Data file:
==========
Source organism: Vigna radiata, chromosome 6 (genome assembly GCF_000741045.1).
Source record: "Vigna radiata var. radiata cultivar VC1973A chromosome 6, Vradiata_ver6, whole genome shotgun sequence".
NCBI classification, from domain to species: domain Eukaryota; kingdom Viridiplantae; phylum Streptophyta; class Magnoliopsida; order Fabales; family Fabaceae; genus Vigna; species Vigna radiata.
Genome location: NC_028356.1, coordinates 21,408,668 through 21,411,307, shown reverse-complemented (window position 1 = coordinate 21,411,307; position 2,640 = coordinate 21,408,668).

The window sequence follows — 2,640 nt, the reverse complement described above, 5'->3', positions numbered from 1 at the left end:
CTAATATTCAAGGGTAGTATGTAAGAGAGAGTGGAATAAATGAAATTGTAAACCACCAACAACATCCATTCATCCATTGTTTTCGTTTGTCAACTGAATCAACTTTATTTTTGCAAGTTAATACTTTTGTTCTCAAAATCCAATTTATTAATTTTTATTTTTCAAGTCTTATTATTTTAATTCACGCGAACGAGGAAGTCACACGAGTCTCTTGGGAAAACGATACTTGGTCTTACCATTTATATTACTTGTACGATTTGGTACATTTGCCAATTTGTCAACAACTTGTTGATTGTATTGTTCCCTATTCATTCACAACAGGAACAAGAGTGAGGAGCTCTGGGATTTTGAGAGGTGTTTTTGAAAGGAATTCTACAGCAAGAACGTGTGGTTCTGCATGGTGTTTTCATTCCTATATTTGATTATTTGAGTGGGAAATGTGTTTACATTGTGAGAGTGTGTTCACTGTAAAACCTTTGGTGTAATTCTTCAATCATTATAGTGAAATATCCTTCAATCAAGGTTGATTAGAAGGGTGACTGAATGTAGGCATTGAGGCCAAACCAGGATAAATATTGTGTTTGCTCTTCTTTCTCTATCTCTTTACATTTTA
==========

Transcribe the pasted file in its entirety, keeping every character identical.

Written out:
Source organism: Vigna radiata, chromosome 6 (genome assembly GCF_000741045.1).
Source record: "Vigna radiata var. radiata cultivar VC1973A chromosome 6, Vradiata_ver6, whole genome shotgun sequence".
NCBI classification, from domain to species: domain Eukaryota; kingdom Viridiplantae; phylum Streptophyta; class Magnoliopsida; order Fabales; family Fabaceae; genus Vigna; species Vigna radiata.
Genome location: NC_028356.1, coordinates 21,408,668 through 21,411,307, shown reverse-complemented (window position 1 = coordinate 21,411,307; position 2,640 = coordinate 21,408,668).

The window sequence follows — 2,640 nt, the reverse complement described above, 5'->3', positions numbered from 1 at the left end:
CTAATATTCAAGGGTAGTATGTAAGAGAGAGTGGAATAAATGAAATTGTAAACCACCAACAACATCCATTCATCCATTGTTTTCGTTTGTCAACTGAATCAACTTTATTTTTGCAAGTTAATACTTTTGTTCTCAAAATCCAATTTATTAATTTTTATTTTTCAAGTCTTATTATTTTAATTCACGCGAACGAGGAAGTCACACGAGTCTCTTGGGAAAACGATACTTGGTCTTACCATTTATATTACTTGTACGATTTGGTACATTTGCCAATTTGTCAACAACTTGTTGATTGTATTGTTCCCTATTCATTCACAACAGGAACAAGAGTGAGGAGCTCTGGGATTTTGAGAGGTGTTTTTGAAAGGAATTCTACAGCAAGAACGTGTGGTTCTGCATGGTGTTTTCATTCCTATATTTGATTATTTGAGTGGGAAATGTGTTTACATTGTGAGAGTGTGTTCACTGTAAAACCTTTGGTGTAATTCTTCAATCATTATAGTGAAATATCCTTCAATCAAGGTTGATTAGAAGGGTGACTGAATGTAGGCATTGAGGCCAAACCAGGATAAATATTGTGTTTGCTCTTCTTTCTCTATCTCTTTACATTTTA